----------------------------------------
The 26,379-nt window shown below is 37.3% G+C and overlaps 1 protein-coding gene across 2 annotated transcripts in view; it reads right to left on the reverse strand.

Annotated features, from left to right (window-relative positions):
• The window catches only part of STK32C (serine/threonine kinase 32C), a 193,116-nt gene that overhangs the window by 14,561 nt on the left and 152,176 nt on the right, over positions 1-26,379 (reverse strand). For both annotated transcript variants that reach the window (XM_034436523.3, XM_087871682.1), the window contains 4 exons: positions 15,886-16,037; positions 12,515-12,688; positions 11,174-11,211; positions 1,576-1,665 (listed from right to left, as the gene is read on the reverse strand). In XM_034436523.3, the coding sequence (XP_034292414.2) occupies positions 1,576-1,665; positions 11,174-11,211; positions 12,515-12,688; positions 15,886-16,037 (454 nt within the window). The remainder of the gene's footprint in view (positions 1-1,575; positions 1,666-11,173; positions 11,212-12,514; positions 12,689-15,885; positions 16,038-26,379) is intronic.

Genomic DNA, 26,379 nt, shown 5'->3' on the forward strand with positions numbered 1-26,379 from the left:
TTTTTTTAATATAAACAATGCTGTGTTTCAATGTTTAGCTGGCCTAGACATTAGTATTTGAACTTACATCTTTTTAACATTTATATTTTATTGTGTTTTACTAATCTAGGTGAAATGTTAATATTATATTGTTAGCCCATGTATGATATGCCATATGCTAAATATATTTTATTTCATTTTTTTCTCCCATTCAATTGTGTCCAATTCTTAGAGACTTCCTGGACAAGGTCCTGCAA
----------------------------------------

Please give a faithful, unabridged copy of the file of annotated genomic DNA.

The 26,379-nt window shown below is 37.3% G+C and overlaps 1 protein-coding gene across 2 annotated transcripts in view; it reads right to left on the reverse strand.

Annotated features, from left to right (window-relative positions):
• The window catches only part of STK32C (serine/threonine kinase 32C), a 193,116-nt gene that overhangs the window by 14,561 nt on the left and 152,176 nt on the right, over positions 1-26,379 (reverse strand). For both annotated transcript variants that reach the window (XM_034436523.3, XM_087871682.1), the window contains 4 exons: positions 15,886-16,037; positions 12,515-12,688; positions 11,174-11,211; positions 1,576-1,665 (listed from right to left, as the gene is read on the reverse strand). In XM_034436523.3, the coding sequence (XP_034292414.2) occupies positions 1,576-1,665; positions 11,174-11,211; positions 12,515-12,688; positions 15,886-16,037 (454 nt within the window). The remainder of the gene's footprint in view (positions 1-1,575; positions 1,666-11,173; positions 11,212-12,514; positions 12,689-15,885; positions 16,038-26,379) is intronic.

Genomic DNA, 26,379 nt, shown 5'->3' on the forward strand with positions numbered 1-26,379 from the left:
TTTTTTTAATATAAACAATGCTGTGTTTCAATGTTTAGCTGGCCTAGACATTAGTATTTGAACTTACATCTTTTTAACATTTATATTTTATTGTGTTTTACTAATCTAGGTGAAATGTTAATATTATATTGTTAGCCCATGTATGATATGCCATATGCTAAATATATTTTATTTCATTTTTTTCTCCCATTCAATTGTGTCCAATTCTTAGAGACTTCCTGGACAAGGTCCTGCAA